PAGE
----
Non-uptake of parental leave in migrant populations: a longitudinal perspective

Tine Kil, Universiteit Antwerpen
Jonas Wood, Universiteit Antwerpen
Karel Neels, Universiteit Antwerpen

Family policies in Europe have been extended considerably in last decades in order to reduce the work-family conflict for parents. Although the assessment of family policy uptake among migrants could contribute to our understanding of how migrant inclusion in the welfare state and labour market evolves across the life course, this is a largely understudied subject. This study aims to fill this gap in knowledge by looking into differences in parental leave uptake among European and non-European migrant mothers of the first and second generation while comparing them to native Belgian mothers. Using longitudinal data, mixed effects logit models are estimated for 10.964 one-child mothers that gave birth between 2004 and 2010. Findings indicate that there is a strong ethnic gradient in the uptake of parental leave among one-child mothers in Belgium. However, when controlling for eligibility and pre-birth employment characteristics the gradient disappears. In line with former research, our study shows that parental leave legislation perpetuates social inequalities by mainly supporting the balance between work and family for those who already attained an advantageous position in the labour market.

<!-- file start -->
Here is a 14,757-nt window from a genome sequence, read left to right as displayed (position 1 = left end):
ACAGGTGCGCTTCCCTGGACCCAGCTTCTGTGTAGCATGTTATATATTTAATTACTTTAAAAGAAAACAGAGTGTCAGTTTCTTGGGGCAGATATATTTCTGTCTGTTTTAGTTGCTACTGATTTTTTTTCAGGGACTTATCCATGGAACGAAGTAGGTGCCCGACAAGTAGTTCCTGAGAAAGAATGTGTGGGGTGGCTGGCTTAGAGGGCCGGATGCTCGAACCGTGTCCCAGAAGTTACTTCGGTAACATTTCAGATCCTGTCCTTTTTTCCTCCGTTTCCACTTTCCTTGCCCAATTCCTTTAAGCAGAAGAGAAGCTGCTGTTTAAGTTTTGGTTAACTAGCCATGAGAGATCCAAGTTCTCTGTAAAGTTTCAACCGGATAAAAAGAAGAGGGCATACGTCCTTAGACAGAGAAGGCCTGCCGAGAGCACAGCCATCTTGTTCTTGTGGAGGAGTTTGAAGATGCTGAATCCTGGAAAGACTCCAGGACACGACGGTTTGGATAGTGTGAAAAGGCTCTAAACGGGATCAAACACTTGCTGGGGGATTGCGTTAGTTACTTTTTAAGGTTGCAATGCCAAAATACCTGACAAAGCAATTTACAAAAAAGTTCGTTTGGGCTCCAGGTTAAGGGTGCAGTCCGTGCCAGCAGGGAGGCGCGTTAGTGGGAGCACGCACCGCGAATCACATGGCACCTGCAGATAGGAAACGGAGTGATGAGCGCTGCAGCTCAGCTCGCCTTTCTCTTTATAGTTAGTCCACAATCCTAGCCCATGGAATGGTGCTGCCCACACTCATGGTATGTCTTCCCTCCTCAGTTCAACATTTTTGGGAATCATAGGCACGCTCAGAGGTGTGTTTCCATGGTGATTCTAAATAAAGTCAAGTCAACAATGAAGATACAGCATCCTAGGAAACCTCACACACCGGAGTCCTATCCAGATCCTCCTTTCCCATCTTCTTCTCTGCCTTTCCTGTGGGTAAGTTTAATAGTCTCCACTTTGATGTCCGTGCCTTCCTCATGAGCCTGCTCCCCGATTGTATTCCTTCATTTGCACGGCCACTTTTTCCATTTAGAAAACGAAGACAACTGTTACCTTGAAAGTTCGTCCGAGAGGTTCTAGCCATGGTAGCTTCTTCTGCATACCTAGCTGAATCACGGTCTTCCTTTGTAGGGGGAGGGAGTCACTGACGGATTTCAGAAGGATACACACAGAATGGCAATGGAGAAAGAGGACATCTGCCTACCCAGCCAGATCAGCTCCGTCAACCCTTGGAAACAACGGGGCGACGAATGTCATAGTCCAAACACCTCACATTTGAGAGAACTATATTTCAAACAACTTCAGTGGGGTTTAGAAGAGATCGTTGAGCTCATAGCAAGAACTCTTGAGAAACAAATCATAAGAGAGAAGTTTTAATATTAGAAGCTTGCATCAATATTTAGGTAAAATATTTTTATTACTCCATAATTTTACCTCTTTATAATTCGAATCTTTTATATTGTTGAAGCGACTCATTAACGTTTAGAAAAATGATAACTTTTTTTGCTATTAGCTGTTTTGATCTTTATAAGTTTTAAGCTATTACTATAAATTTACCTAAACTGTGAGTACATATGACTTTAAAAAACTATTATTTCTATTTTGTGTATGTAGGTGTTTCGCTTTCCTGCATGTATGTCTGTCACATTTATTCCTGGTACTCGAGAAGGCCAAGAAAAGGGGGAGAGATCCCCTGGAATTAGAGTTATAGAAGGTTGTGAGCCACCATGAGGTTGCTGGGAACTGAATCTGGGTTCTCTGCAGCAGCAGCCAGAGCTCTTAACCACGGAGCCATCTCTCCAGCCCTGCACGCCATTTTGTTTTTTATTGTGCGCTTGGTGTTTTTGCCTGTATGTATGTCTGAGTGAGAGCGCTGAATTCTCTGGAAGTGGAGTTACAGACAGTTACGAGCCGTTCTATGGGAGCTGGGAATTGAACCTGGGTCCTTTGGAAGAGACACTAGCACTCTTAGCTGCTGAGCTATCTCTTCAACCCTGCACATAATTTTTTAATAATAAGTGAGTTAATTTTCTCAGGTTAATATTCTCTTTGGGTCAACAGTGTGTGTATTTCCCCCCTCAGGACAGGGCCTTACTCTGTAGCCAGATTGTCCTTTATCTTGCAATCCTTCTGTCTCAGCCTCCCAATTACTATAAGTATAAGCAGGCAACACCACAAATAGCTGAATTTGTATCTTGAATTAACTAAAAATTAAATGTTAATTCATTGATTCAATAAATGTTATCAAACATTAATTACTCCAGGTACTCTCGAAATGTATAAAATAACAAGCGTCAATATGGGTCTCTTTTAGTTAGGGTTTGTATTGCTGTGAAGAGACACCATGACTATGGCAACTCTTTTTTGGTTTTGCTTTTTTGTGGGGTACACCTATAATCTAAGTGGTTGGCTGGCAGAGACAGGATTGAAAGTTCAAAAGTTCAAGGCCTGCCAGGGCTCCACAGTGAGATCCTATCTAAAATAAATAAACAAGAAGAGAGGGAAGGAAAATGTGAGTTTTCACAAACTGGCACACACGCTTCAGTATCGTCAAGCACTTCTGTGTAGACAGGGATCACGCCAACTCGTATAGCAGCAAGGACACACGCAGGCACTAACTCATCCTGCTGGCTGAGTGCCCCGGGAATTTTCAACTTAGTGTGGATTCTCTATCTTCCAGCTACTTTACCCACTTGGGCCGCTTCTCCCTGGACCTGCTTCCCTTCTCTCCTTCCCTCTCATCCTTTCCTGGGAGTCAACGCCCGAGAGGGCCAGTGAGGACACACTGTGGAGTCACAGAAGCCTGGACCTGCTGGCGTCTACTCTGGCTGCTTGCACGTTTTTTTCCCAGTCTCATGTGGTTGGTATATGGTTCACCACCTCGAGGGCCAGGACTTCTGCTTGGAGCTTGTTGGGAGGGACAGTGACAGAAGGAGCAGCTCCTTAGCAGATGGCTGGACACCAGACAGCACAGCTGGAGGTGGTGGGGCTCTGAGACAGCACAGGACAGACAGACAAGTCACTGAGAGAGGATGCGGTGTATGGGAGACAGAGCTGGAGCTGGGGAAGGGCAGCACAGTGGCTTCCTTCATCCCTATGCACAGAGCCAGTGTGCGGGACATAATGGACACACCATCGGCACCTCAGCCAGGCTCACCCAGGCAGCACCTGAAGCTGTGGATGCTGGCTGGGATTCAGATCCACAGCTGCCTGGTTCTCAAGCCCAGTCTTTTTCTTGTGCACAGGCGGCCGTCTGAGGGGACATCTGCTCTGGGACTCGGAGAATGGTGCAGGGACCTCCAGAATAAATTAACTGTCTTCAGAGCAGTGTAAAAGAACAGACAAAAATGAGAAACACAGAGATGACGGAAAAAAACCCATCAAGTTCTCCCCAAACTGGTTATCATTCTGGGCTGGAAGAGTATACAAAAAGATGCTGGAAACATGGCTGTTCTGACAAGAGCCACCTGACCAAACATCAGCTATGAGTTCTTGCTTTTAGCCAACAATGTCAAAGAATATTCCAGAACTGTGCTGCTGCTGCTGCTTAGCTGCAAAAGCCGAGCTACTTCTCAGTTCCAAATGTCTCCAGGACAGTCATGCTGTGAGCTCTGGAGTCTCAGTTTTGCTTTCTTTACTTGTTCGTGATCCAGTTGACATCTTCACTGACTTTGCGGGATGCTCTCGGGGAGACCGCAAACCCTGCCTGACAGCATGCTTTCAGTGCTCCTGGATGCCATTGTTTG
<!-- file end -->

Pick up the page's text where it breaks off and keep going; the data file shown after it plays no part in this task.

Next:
See paper

 Presented in Session 34. Making use of family policy: fertility and labour market effects